This list was published by the Small Businerss Advisor.
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THINGS TO DO DURING THE NEXT FEW MONTHS:
1. Write letters to financial institutions with whom you have dealing (banks, mortgage company, etc) and ask if they are Year 2000 compliant. Send the letter registered and ask for a signed return receipt. A sample letter is included at the end of this report. Ask for up-to-date copies of your records. There are going to be plenty of lawsuits relating to the Y2K problem. These letters may come in handy.
2. Get copies of your credit report.
3. Make certain your financial records are complete and up-to-date. If you are not already doing so, keep records of EVERY one of your financial transactions.
4. Ensure you have copies of the last five years of your state and Federal tax returns.
5. If you own stocks or other instruments, and the company holding them does not convince you that they are Y2K compliant, consider selling your holdings and do not reinvest until after Jan 1, 2000. Check with your tax advisor for the best way to do this so that you do not incur unnecessary tax liabilities.
6. Check your own personal computer for Y2K compliance. This involves checking both the hardware and software packages you use. Checking the hardware involves the use a small software package that will test to determine if your hardware will function properly after 12/31/99.
7. Contact each manufacturer of your software packages and ask if they are Y2K compliant. Again, the Internet is an efficient way to do this since nearly all software manufacturers have websites. For example, Microsoft, at: http://www.microsoft.com.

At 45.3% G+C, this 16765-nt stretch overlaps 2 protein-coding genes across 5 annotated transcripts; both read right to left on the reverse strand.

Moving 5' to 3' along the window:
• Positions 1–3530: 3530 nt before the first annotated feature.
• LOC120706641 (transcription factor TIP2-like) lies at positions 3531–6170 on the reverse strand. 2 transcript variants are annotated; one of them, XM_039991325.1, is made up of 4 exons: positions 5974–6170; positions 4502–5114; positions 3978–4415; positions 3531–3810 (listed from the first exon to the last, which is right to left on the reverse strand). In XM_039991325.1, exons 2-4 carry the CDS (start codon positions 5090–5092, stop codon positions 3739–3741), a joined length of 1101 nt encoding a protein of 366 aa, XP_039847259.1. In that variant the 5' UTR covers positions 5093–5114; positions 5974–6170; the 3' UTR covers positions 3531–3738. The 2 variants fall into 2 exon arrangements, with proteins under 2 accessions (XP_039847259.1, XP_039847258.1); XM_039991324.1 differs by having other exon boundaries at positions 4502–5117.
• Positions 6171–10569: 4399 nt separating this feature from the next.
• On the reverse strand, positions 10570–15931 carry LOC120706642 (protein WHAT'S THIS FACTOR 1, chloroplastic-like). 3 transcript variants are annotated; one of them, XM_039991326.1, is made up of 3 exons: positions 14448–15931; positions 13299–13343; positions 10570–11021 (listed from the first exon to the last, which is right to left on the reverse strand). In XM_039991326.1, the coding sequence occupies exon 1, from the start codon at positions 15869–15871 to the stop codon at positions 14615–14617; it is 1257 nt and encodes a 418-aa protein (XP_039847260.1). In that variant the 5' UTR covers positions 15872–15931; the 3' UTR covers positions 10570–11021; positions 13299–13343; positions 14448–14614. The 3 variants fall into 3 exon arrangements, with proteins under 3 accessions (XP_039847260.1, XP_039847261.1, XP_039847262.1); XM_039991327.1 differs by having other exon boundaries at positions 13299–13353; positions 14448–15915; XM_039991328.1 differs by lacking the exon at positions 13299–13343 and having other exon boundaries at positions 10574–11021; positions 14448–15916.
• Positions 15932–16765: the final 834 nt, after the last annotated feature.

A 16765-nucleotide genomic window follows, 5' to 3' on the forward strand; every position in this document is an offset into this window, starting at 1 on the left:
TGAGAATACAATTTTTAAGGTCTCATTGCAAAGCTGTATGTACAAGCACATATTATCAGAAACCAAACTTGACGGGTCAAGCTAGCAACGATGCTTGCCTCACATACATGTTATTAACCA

8. Carefully check every invoice and bill you receive. Errors are likely to occur.
9. If you are doing any traveling, check and recheck your reservation status with hotels, motels, airlines, trains, rental cars, etc.
THINGS YOU SHOULD CONSIDER NOT DOING BETWEEN DECEMBER 30, 1999 AND JANUARY 5, 2000:
1. Fly on an airplane (air traffic control may be disrupted or fail; on-board computer systems may fail)
2. Use an elevator (Elevators may stop suddenly between floors; doors may fail to open)
3. Schedule any medical tests or surgery in a hospital (hospital records may become corrupted; emergency systems may fail)
4. Make a long distance call at midnight, Dec 31, 1999. (you might get charged for a 99 year long phone call)
5. Ride a train or any underground people movers (subways, etc) (traffic systems may fail, automatic systems may malfunction)
6. Don't use an ATM machine (your bank account records may reflect an incorrect withdrawal amount)
7. Don't make a bank deposit (your account may not reflect the deposit)
8. Don't pay any bills (pay any bills due the first few days of January, 2000 the middle of December, 1999. Send payments via registered mail (this one time) and keep good records of the payment! (You may find that your account is not properly credited)